A Guide to Lavender Essential Oil

Lavender has been used for centuries, and the essential oil has many uses. The oil is obtained by distillation from the flowers of the lavender plant. The chemical composition of lavender oil varies, depending on the variety of lavender and the altitude at which it is grown. We distil our own oil at Carshalton Lavender, and the process takes place over the summer months.

What can Lavender essential oil be used for?

Lavender essential oil can be used in its neat form on the skin – however this should not be done too often, and only using one or two drops. It is often diluted in a base oil such as sweet almond oil or grapeseed oil.

Lavender essential oil can be used in the treatment of:

  • Wound care (antiseptic)
  • Shock and stress (balancing)
  • Burns and scalds (reduces pain)
  • Acne
  • Throat infections
  • Coughs and colds
  • Aches and pains
  • Arthritis
  • Insect bites and stings
  • Sunburn
  • Abscess

Lavender essential oil can also be used in the bath. Add a few drops of neat oil to the water, or dilute in base oil before adding (if you use base oil, be careful of slipping and ensure that the bath is thoroughly cleaned afterwards).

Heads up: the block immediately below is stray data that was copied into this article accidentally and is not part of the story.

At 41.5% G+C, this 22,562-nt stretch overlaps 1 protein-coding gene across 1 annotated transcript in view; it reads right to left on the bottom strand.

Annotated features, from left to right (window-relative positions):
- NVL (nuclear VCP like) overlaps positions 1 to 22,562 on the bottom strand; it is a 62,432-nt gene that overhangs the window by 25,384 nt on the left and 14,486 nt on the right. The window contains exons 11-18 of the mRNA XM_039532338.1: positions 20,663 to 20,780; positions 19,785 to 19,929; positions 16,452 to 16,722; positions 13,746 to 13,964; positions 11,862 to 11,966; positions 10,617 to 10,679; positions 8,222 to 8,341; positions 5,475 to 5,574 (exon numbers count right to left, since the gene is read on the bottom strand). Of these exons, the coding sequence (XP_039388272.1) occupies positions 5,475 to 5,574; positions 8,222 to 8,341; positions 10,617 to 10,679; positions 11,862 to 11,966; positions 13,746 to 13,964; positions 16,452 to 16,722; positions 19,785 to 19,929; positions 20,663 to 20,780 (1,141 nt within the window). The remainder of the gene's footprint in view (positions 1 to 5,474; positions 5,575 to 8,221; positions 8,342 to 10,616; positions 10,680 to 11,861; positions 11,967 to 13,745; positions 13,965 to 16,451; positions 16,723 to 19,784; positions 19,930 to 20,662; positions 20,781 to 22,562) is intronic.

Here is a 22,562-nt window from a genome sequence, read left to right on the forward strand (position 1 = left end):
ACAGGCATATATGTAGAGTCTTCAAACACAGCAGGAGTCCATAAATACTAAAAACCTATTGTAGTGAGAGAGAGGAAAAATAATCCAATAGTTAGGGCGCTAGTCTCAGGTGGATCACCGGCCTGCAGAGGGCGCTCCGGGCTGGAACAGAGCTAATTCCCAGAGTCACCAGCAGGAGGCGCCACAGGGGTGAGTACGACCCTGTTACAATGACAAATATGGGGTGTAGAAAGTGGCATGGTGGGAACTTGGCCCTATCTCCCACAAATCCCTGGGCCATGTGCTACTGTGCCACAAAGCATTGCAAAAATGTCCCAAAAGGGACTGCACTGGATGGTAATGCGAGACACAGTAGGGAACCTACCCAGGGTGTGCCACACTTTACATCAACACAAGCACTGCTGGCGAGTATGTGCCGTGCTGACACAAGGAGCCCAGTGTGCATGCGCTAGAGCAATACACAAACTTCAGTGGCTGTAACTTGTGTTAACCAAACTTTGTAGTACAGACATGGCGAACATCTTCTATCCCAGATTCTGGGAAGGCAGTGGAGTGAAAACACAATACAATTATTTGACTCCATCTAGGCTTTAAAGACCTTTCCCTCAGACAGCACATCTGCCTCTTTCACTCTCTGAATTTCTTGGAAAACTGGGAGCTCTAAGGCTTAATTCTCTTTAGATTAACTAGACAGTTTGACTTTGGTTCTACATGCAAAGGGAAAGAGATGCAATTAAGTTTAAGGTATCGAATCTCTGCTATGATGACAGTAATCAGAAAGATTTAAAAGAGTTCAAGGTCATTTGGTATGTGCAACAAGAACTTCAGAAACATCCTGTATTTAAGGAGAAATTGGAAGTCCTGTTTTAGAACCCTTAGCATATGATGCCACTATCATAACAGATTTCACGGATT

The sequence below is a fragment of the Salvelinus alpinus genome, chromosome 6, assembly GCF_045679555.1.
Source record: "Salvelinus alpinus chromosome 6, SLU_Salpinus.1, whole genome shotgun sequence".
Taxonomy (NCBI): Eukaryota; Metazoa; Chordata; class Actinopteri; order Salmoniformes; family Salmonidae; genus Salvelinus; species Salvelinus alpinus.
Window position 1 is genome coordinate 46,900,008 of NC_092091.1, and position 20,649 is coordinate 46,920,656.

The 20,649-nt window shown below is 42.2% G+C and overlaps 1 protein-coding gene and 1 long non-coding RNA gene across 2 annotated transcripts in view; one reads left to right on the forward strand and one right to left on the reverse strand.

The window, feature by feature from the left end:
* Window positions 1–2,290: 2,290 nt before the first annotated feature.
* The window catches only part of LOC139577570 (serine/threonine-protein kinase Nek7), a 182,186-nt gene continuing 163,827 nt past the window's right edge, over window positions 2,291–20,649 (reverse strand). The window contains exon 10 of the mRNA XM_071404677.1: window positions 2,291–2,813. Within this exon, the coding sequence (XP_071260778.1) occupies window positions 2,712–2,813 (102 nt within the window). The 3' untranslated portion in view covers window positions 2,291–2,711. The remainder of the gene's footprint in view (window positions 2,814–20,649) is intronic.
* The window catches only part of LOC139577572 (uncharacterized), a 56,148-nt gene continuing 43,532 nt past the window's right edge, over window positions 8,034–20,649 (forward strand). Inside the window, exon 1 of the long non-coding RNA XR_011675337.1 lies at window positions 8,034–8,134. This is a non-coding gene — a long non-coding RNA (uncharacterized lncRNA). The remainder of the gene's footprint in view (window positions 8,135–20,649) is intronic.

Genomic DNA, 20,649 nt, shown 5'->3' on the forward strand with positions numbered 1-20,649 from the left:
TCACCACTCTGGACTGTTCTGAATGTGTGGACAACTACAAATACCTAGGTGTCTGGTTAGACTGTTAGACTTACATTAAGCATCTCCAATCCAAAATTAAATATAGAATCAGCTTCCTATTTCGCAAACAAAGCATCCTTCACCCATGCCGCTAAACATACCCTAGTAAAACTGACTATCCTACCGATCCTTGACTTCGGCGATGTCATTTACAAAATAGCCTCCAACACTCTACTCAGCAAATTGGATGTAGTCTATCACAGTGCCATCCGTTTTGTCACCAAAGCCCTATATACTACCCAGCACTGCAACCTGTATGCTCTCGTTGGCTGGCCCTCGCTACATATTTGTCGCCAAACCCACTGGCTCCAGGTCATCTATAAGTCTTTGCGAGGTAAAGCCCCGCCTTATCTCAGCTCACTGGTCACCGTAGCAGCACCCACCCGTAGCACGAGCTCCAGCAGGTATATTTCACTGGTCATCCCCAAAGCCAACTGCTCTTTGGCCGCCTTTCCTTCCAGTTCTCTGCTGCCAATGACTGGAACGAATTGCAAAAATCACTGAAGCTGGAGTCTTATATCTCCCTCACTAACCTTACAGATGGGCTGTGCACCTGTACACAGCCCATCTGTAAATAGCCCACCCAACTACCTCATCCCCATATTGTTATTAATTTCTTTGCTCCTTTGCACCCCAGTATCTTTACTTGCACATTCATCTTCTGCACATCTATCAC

A few drops of lavender oil can be added to base lotions and creams to make scented body lotion or hand creams.

The essential oil can also be burned in a diffuser or on a lamp ring. You can also prepare a room spray – drops of oil shaken in water can be lightly sprayed in a room (but avoid polished surfaces).

What to check

Always ensure that you purchase ‘pure essential oil’. If you have any doubts about using essential oil (especially if you are thinking of using something other than lavender), please contact an aromatherapist for advice.

You should always take professional advice before using essential oils with babies or if you are pregnant.

Enjoy essential oils, they are wonderful, but do treat them with the respect they deserve.